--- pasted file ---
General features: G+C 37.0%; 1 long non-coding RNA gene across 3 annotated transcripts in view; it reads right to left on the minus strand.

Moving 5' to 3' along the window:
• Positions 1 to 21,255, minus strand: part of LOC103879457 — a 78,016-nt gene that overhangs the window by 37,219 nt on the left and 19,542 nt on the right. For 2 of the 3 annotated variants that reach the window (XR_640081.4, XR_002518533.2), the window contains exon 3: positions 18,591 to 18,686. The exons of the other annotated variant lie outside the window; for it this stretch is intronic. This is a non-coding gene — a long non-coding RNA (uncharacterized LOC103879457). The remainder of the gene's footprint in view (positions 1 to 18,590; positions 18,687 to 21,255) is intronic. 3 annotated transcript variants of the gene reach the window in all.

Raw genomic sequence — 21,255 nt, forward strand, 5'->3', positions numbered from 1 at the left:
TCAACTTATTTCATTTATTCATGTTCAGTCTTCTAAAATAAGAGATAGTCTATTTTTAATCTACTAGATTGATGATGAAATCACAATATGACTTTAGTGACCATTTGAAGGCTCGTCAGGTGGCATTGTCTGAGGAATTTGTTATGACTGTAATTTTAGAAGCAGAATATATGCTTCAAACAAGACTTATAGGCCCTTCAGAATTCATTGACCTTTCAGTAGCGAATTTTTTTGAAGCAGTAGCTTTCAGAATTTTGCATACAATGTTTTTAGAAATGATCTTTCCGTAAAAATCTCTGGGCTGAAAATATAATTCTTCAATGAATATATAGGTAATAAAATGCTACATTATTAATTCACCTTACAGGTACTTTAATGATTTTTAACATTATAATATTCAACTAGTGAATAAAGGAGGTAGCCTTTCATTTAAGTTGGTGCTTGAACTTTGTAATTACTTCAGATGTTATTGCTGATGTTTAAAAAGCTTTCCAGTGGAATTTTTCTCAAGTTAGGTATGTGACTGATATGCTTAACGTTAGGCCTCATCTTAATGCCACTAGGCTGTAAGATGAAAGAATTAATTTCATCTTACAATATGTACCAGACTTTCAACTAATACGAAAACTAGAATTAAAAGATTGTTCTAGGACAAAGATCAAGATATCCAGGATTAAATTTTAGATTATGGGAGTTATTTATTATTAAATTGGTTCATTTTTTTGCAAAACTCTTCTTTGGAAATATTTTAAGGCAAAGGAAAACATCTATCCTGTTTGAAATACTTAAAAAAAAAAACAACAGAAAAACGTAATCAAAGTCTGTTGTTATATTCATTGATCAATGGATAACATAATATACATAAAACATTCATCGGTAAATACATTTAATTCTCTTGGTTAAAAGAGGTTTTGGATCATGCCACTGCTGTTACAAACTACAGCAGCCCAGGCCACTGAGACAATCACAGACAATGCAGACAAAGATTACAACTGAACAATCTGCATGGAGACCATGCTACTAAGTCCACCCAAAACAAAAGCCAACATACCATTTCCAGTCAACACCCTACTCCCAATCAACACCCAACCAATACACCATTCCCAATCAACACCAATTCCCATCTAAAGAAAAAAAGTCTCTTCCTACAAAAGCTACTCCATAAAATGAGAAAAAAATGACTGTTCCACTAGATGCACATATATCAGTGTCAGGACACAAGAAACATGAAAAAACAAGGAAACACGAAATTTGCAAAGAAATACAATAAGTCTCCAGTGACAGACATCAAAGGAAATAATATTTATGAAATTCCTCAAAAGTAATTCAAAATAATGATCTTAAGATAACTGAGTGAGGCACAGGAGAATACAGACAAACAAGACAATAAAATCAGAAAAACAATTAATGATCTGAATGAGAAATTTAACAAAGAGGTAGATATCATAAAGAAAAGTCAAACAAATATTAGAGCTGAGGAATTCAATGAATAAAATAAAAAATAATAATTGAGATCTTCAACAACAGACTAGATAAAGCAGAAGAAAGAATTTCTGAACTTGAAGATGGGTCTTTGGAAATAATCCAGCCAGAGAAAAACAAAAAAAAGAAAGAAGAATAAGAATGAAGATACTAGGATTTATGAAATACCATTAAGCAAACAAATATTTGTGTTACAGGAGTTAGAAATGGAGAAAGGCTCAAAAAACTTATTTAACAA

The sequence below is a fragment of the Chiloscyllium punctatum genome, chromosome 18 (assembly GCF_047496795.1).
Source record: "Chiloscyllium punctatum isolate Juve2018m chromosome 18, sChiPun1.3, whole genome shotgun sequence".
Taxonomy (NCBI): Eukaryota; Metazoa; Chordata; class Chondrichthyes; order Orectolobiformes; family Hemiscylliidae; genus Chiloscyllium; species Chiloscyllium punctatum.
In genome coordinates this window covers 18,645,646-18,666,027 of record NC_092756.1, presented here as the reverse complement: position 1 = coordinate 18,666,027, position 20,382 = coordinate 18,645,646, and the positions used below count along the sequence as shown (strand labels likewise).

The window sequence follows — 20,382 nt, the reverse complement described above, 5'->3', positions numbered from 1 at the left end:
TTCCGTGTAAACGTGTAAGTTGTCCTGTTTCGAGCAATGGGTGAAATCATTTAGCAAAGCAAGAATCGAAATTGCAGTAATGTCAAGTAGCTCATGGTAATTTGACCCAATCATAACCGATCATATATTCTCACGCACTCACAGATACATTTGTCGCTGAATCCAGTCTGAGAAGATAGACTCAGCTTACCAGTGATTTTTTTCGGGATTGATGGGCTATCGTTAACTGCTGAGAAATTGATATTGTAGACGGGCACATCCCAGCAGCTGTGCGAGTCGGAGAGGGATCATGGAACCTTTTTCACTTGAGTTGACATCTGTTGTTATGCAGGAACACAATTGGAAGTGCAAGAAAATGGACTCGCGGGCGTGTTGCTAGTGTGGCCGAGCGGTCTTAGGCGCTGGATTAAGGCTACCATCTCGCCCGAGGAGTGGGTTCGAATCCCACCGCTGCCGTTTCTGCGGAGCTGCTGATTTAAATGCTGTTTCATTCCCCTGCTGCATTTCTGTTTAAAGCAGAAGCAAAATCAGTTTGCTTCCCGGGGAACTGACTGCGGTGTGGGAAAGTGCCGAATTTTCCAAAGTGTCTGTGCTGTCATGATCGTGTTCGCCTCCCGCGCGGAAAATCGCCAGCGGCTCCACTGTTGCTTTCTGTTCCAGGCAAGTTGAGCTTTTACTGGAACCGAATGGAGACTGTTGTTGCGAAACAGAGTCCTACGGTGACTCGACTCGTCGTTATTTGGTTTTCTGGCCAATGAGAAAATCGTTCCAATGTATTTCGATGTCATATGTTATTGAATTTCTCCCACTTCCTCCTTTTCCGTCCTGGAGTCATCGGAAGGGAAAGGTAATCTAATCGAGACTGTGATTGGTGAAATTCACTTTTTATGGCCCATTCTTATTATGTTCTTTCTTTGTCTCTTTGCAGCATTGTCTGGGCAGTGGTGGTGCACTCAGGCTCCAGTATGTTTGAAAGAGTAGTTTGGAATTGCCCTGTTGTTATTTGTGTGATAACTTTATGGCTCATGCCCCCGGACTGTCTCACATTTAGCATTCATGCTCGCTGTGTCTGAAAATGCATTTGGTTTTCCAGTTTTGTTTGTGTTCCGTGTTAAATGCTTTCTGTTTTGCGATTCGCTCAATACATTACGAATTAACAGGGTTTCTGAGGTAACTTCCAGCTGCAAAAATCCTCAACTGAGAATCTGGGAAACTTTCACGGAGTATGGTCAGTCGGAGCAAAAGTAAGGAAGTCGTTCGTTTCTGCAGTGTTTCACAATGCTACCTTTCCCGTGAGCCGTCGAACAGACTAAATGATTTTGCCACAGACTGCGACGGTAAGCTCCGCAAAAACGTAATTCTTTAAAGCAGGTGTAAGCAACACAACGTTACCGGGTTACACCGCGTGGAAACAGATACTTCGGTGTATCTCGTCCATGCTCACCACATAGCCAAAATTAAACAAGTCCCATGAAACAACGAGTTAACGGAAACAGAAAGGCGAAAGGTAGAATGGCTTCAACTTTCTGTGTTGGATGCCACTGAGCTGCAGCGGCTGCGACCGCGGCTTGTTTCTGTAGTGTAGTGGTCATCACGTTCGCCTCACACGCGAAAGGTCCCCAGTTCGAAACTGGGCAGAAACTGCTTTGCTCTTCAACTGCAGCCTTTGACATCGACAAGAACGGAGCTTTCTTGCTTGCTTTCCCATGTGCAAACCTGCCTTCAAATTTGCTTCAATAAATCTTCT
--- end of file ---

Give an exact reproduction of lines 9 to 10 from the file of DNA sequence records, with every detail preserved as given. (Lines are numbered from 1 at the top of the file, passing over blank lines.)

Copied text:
In genome coordinates this window covers 18,645,646-18,666,027 of record NC_092756.1, presented here as the reverse complement: position 1 = coordinate 18,666,027, position 20,382 = coordinate 18,645,646, and the positions used below count along the sequence as shown (strand labels likewise).

The window sequence follows — 20,382 nt, the reverse complement described above, 5'->3', positions numbered from 1 at the left end: